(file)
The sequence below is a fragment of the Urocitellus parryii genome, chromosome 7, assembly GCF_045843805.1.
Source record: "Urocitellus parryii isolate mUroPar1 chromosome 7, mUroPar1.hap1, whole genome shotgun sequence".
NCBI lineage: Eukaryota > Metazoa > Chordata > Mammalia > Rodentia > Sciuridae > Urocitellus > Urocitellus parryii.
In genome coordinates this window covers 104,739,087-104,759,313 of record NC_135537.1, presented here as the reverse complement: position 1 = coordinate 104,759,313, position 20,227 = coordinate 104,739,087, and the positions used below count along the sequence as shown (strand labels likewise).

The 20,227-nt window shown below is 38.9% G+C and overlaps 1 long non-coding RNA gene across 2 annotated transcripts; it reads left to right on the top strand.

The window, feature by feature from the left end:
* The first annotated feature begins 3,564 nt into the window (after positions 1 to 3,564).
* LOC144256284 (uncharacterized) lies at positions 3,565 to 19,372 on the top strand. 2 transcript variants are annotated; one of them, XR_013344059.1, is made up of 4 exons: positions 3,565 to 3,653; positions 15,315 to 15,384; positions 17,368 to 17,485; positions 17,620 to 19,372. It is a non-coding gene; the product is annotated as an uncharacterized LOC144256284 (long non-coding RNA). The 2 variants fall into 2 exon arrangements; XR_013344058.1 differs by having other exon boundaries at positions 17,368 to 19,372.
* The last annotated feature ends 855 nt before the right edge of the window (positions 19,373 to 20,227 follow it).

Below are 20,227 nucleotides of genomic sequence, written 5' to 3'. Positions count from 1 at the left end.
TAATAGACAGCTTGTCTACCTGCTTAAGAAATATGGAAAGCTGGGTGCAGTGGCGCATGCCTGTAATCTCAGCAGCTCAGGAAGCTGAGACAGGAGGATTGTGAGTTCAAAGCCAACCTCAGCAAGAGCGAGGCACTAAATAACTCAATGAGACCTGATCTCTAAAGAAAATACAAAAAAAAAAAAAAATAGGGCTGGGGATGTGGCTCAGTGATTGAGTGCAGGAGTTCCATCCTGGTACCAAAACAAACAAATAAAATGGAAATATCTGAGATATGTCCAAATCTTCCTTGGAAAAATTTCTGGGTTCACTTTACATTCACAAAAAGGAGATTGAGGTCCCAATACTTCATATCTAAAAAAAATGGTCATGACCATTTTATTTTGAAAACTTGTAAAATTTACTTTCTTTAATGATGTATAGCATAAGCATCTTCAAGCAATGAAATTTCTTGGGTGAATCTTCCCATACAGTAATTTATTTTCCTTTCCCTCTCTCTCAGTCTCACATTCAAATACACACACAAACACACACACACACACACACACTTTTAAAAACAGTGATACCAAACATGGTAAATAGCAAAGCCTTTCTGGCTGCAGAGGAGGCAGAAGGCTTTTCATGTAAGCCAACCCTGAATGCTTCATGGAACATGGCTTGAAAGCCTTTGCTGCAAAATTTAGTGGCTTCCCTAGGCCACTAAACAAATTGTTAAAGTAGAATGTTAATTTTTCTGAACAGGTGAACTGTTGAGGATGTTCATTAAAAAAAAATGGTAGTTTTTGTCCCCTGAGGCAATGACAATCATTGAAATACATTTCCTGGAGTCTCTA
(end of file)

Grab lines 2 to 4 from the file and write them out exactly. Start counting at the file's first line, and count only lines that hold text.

Source record: "Urocitellus parryii isolate mUroPar1 chromosome 7, mUroPar1.hap1, whole genome shotgun sequence".
NCBI lineage: Eukaryota > Metazoa > Chordata > Mammalia > Rodentia > Sciuridae > Urocitellus > Urocitellus parryii.
In genome coordinates this window covers 104,739,087-104,759,313 of record NC_135537.1, presented here as the reverse complement: position 1 = coordinate 104,759,313, position 20,227 = coordinate 104,739,087, and the positions used below count along the sequence as shown (strand labels likewise).